This Sriracha beef jerky is a spicy version of our basic jerky that’s jazzed up with Sriracha sauce. Making jerky is a talent that you are either born with or you’re not. You either get it or you don’t, and no amount of reading or practice will make you much better at it. James Lum, or the Jizzler as he was sometimes known, was our resident Sriracha jerky specialist. A real Cinderella story, James, a Virginia native, started as a dishwasher and porter and quickly worked his way up to be our principal beef cutter and resident expert on everything jerky. As of this writing, he’s gone on to open his own butcher shop in Charlottesville. I think I might be tearing up, I’m so proud. James was born with this talent. I hope you were, too.–Tom Mylan
LC What Folks Are Saying About This Recipe Note
“I have to say that the recipe makes a darn fine jerky with a really nice kick.” “The marinade comes together quickly and has that peppery-salty-spicy goodness you want in a jerky.” “Most jerky I’ve made ended up tasting like nothing more than heavily-salted shoe leather. Not so this one.” That’s what folks are saying about this Sriracha beef jerky recipe.
Sriracha Beef Jerky
- Quick Glance
- 20 M
- 4 H
- Makes a lot
Special Equipment: Dehydrator
IngredientsEmail Grocery List
Combine the dry ingredients in a small bowl and mix well. Put the sirloin tips in a large nonreactive food-safe container and rub all over with the spice mixture.
Combine the Worcestershire, Sriracha, and soy sauce in a bowl and mix well, then toss the sirloin tips with the mixture. Cover with plastic wrap and refrigerate overnight.
Spread the meat out on the dehydrator racks. The slices should not be touching each other or folded over on themselves or they will not dehydrate properly.
Dry the jerky at 165°F (74°C), rotating the racks from top to bottom every 30 minutes or so, until the meat is very dark brown, shiny, and slightly flexible when ready. The exact time will vary depending on the humidity and your dehydrator and the exact thickness of the meat. Check the meat after 3 hours and then every subsequent hour until done.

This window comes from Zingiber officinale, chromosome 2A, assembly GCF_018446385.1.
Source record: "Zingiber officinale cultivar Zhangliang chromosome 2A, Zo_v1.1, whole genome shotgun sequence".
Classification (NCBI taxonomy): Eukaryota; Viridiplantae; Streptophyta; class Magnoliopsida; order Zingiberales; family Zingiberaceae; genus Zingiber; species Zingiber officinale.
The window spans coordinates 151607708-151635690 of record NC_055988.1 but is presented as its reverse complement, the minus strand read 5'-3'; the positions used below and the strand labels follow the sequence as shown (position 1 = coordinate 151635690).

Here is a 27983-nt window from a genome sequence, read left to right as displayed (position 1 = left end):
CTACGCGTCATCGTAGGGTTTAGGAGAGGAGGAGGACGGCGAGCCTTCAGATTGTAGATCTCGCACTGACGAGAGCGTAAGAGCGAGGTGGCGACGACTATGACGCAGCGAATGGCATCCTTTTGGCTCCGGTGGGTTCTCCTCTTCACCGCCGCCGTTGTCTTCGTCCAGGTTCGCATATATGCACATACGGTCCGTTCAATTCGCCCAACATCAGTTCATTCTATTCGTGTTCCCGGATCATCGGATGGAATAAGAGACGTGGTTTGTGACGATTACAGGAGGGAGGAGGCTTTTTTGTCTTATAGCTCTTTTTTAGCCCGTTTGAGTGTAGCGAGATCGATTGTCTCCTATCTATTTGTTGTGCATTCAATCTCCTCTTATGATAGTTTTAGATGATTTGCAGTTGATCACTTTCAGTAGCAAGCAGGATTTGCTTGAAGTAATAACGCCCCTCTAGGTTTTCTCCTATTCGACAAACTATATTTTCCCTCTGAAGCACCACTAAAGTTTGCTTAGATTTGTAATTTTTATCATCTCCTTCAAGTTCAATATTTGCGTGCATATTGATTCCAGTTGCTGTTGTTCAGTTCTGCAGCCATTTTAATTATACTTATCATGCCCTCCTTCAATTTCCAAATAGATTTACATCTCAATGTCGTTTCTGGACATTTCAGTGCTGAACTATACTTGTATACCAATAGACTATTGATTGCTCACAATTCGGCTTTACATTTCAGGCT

The jerky will keep at room temperature for up to 1 month in a paper bag.
Recipe Testers Reviews
I've made a few different batches of jerky over the years, and I must say this Sriracha beef jerky recipe now ranks at the top of my dried beef standings. Why? First, the use of sirloin tips is a nice choice, as the meat has enough "marbling" fat to keep it tasty and tender even when dried, without too much surface fat which needs to be cut away—because no one wants to be chewing on big chunks of fat when enjoying jerky. Second, this recipe calls for cutting the meat a little thicker than most, resulting in jerky with a great chew, not one that is so thin that it turns brittle when dehydrated. Finally, most jerky I've made ended up tasting like nothing more than heavily-salted shoe leather. Not so this one. The blend of salty and sweet in the rub along with the umami richness of the Worcestershire sauce and the kick of the Sriracha in the marinade make for a perfectly balanced spice on this jerky. Fair warning—this makes a LOT of jerky, so unless you're hosting a Boy Scout jamboree in your back yard this weekend, you may want to do the math required to make a partial batch. The full batch I made nearly filled a gallon sized resealable bag. Now that is a lot of spicy-meaty goodness.
I come from a long line of jerky makers, so I was particularly interested to see how this recipe would turn out. And I have to say that the recipe makes a darn fine jerky with a really nice kick. I definitely could see making this recipe again in the future. The seasoning is spot-on, so don't change a thing. The marinade comes together quickly and has that peppery-salty-spicy goodness you want in a jerky. Hands-on time is fairly minimal, about 20 minutes to make the marinade and place all the strips on the rack. The real time is being patient while the meat dehydrates, but that can happen while you're off doing other things. It's a lot of meat, especially when sirloin is priced at $16 per pound at my local butcher (it might be cheaper elsewhere, so if you can find it, go for it). I instead opted for eye round, which was a good $10 per pound cheaper and still made a nice jerky. It took quite a while to get the jerky to the right consistency of dry and flavorful but still possessing a good bite. I also can't stress the importance of rotating the racks, as the top rack will turn to ash while the bottom remains uncooked if left alone. I filled an entire 1-gallon bag (35 to 40 good-sized strips). I would definitely make this again.